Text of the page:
As Annmarie Lavorata looks back on her undergraduate experience at the University of Wisconsin-Whitewater, three words come to mind: experience, opportunity, family.
“It all started with my first visit to campus, when I immediately knew ‘this is where I’m supposed to be.’ I absolutely loved the people, the atmosphere, the vibe. Whitewater gave me a chance.”
And on Saturday, May 15, Lavorata will conclude her undergraduate career as the student speaker at the 2021 spring commencement.
Her passion is communication — an exciting and expansive field where opportunities for real-world experience abound at UW-Whitewater.
Freshman year, she joined the university radio station, 91.7 The Edge WSUW-FM.
“For someone who struggled with speech and dyslexia, I was surprised to have the encouragement and confidence from my professors and fellow students that I could do this successfully. They threw me right into a broadcasting role.”
Since then, Lavorata has expanded into television, too, serving as an analyst/color commentator for Warhawk football, basketball, softball and volleyball, and contributing reports for the stations’ news programs. The awards quickly followed.
At the 2019 Best of the Midwest Media Fest, Lavorata was honored for her work on "Warhawks Sports Saturday." The annual fest honors broadcasting and video production excellence from Wisconsin, Illinois, Iowa, Kansas, Minnesota and North Dakota.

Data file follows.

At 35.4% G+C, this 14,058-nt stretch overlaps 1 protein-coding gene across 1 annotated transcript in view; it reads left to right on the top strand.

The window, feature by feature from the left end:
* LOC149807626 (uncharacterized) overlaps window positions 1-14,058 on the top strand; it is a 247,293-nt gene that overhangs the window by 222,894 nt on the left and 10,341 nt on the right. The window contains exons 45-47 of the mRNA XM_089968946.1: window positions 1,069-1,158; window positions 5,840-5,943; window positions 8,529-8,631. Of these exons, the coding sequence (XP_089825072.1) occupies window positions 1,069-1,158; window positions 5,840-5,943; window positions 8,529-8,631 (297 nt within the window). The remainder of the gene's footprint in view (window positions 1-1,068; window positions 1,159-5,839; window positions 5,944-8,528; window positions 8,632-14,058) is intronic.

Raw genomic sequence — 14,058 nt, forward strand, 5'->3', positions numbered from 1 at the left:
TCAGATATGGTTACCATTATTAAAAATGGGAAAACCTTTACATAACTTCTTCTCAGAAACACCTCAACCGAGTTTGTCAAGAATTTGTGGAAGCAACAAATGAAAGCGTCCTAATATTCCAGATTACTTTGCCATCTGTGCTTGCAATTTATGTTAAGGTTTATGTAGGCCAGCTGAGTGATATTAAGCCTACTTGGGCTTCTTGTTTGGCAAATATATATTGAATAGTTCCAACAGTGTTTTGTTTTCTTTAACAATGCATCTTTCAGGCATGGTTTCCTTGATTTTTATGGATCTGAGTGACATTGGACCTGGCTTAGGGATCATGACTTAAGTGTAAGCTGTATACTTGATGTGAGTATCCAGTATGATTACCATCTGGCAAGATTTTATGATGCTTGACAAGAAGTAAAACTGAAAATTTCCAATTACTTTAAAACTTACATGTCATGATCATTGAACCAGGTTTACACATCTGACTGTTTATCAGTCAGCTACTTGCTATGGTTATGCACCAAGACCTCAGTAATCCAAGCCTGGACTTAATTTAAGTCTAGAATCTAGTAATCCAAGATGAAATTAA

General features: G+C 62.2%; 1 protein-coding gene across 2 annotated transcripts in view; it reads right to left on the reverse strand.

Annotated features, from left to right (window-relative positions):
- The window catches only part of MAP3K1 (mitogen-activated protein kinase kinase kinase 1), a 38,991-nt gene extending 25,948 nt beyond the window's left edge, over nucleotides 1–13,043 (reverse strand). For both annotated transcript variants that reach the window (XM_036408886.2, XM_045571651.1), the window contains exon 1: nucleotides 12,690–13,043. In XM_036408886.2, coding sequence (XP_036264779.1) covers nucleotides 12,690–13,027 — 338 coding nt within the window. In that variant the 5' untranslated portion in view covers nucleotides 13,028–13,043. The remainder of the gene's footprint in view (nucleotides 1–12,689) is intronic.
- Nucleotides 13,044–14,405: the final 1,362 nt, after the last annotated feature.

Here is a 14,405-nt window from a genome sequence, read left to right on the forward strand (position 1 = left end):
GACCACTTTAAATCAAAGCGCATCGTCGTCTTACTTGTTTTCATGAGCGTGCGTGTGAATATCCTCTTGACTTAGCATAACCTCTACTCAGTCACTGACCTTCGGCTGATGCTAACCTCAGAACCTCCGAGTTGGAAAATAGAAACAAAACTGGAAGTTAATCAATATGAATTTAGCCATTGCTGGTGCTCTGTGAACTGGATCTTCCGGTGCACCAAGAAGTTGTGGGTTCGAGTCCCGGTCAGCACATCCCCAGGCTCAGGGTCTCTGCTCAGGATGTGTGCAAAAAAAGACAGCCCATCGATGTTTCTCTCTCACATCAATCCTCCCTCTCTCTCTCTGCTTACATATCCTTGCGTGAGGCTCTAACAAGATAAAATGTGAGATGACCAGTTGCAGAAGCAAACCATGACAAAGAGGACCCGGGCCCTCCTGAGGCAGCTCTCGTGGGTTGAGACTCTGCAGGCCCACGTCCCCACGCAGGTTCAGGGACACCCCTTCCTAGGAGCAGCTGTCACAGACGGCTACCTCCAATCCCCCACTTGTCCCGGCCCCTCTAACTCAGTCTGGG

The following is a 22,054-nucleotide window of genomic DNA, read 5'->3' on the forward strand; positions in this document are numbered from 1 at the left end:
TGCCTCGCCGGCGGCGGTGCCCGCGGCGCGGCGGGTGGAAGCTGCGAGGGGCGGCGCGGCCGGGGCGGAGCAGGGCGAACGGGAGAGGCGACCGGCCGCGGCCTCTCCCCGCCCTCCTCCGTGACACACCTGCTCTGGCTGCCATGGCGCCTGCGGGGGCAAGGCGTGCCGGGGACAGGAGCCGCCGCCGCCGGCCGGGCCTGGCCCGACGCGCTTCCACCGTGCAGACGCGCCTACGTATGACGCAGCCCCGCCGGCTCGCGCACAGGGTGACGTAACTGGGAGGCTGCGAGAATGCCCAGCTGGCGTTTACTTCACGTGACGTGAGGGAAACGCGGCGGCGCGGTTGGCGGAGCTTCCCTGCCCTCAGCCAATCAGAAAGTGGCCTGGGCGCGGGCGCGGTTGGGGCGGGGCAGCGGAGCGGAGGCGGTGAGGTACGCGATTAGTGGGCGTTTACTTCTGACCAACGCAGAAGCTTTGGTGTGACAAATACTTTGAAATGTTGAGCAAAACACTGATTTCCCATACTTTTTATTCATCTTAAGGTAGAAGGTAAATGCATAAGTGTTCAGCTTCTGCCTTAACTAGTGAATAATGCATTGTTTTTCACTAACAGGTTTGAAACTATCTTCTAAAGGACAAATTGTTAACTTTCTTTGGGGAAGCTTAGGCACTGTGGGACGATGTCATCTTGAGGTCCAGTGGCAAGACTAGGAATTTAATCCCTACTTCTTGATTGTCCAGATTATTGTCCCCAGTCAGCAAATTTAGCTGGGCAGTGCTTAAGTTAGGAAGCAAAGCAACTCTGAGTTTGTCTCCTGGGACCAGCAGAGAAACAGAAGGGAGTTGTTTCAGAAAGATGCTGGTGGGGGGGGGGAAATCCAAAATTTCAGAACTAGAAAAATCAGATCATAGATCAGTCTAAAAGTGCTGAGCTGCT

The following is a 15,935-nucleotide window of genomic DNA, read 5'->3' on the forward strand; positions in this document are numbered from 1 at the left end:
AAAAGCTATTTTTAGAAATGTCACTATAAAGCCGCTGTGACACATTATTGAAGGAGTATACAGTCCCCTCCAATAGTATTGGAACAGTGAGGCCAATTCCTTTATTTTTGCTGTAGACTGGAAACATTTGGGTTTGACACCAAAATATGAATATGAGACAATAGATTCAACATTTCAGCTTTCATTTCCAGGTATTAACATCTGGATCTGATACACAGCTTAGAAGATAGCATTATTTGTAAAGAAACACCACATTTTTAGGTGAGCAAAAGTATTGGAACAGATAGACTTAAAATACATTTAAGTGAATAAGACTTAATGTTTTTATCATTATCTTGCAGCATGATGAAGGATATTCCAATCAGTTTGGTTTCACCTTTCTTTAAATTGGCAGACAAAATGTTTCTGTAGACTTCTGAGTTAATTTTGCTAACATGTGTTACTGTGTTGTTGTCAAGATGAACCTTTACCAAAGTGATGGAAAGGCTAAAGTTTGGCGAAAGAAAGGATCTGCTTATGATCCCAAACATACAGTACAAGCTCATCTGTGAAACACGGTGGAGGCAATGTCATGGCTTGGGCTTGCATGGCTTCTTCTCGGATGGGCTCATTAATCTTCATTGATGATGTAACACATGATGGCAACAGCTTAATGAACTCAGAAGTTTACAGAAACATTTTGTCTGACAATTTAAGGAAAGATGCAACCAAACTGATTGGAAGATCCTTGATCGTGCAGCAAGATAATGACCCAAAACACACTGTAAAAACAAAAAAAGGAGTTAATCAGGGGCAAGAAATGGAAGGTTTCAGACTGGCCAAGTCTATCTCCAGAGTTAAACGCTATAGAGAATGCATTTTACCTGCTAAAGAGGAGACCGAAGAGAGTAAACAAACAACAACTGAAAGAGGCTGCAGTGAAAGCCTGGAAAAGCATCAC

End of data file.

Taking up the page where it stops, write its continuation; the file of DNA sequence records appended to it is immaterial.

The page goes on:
Lavorata was also among 12 Warhawks who took home honors at the Wisconsin Broadcasters Association 2020 Student Awards for Excellence, which recognize the state's best in student television and radio broadcasting. Lavorata won an award in Sports Programming, Play-by-Play for "Warhawk Women's Basketball vs. UW-Oshkosh."
When ESPN came to Perkins Stadium for the 2019 NCAA Division III semifinal championship football game, Lavorata and her UWW-TV peers worked alongside industry professionals for the live broadcast, assisting with pre-production setup, coordinating commercial breaks and confirming touchdowns and timeouts. The game was broadcast exclusively on the ESPN3 streaming network.
“I still pinch myself that it really happened. Working in the booth with ESPN’s announcing crew was an amazing experience, and I learned a lot. Everyone from the on-air talent to the director answered our questions and treated us with respect. I want to carry that on someday when I’m a mentor to the younger generation.”
Throughout her time as a Warhawk, Lavorata, a communication major from Crystal Lake, Illinois, says she has been surrounded by driven and creative people “who want to push you to be better.”
“He saw something in me, and continued to push me to be my best and to put in the effort.”
Since April 2020, Lavorata has worked as a human resources intern at Lavelle Industries, a rubber and plastic manufacturer in Whitewater. After graduation, she plans to pursue a career in the journalism industry. As a huge sports fan, it would be a dream to work in a job where she can cover the Chicago Red Stars, a professional women’s soccer team.
What does it mean to be a Warhawk? For Lavorata, “It means being a leader. Being myself. Warhawks are involved, strong, and dedicated people who don’t give up on accomplishing their dreams.”